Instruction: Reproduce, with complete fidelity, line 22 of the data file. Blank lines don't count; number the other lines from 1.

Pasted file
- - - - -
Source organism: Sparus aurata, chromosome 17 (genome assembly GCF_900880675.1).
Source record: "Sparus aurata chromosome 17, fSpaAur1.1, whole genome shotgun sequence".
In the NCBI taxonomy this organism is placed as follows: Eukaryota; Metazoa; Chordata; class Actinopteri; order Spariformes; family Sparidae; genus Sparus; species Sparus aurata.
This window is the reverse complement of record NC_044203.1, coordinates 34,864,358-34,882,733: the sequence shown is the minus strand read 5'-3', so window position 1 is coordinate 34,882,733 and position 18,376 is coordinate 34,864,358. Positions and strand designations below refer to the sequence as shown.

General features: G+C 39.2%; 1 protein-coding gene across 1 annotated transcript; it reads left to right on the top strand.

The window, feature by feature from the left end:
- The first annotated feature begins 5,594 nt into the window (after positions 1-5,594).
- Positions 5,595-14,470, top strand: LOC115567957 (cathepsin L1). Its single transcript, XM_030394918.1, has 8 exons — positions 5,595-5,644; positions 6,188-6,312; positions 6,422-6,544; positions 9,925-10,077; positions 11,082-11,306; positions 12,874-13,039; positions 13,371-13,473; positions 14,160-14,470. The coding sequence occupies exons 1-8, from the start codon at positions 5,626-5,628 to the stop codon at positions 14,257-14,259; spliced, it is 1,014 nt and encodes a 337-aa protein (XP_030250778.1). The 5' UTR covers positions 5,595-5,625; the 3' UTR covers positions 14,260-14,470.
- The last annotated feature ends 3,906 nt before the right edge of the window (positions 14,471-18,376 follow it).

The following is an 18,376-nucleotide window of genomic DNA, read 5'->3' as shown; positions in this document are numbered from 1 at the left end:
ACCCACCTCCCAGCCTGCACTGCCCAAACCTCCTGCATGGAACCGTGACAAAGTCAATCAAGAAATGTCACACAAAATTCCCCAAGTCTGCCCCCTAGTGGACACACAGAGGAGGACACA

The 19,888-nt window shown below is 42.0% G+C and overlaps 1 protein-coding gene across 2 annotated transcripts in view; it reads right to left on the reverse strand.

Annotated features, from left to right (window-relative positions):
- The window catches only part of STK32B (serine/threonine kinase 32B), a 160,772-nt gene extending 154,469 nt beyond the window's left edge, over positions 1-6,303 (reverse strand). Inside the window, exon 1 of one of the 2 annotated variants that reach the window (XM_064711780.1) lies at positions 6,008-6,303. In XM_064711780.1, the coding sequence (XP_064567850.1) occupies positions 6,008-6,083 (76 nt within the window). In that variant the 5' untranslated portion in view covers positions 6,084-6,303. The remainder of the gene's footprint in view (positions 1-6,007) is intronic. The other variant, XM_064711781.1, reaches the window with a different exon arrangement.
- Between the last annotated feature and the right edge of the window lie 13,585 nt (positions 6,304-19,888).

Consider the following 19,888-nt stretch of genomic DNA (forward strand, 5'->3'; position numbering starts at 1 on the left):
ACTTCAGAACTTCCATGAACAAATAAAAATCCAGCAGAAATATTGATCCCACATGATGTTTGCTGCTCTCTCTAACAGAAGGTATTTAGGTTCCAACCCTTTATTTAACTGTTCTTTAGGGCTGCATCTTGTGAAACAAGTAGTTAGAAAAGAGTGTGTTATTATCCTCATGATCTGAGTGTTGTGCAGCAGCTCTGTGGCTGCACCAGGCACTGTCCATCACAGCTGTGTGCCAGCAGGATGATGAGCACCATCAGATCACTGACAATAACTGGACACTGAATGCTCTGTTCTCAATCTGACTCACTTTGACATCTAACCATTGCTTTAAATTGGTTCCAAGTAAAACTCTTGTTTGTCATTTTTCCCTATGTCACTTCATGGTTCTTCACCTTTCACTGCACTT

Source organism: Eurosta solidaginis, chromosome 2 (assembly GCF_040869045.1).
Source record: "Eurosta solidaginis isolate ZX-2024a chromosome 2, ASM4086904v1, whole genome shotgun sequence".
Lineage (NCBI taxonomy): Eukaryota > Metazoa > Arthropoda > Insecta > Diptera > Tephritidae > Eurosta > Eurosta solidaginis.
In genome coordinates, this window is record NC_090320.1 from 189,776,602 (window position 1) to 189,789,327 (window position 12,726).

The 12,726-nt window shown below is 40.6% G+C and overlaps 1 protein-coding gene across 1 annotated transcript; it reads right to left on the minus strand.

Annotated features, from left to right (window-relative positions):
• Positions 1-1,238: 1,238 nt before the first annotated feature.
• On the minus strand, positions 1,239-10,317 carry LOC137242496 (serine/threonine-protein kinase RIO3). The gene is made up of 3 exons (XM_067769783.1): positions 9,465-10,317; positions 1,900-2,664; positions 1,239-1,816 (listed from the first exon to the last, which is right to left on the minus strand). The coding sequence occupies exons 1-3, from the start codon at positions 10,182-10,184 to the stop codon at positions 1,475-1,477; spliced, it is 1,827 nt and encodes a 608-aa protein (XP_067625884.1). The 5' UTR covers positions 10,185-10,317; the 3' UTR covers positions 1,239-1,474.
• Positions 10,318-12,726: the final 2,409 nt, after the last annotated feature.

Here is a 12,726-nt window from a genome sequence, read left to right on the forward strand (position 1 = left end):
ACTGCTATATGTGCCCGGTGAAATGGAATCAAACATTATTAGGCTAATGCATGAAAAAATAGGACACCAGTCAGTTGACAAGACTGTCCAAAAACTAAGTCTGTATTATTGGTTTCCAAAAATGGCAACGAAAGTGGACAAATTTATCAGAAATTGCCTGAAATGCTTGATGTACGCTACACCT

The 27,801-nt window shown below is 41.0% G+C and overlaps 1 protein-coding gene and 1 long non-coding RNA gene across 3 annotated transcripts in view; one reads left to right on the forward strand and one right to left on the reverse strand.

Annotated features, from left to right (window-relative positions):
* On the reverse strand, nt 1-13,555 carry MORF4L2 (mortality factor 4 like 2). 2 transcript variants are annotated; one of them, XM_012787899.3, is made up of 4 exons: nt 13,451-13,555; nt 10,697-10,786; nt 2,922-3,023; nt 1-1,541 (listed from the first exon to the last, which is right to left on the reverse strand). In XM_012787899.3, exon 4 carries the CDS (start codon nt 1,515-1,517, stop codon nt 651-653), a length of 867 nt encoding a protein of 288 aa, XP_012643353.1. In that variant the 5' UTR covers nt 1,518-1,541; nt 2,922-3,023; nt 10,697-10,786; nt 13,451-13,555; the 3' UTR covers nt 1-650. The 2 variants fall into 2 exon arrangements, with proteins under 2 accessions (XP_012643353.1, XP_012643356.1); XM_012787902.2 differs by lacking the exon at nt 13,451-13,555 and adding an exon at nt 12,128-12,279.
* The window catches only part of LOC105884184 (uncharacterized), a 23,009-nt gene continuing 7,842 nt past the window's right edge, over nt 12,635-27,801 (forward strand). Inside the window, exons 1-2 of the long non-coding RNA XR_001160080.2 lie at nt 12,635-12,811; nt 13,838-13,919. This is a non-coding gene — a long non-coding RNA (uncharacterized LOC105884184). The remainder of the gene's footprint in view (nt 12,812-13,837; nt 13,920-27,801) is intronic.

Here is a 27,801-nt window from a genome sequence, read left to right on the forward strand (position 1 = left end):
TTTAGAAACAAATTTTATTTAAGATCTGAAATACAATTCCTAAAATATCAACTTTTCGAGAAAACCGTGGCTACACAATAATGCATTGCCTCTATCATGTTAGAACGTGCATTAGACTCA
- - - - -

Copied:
The 12,726-nt window shown below is 40.6% G+C and overlaps 1 protein-coding gene across 1 annotated transcript; it reads right to left on the minus strand.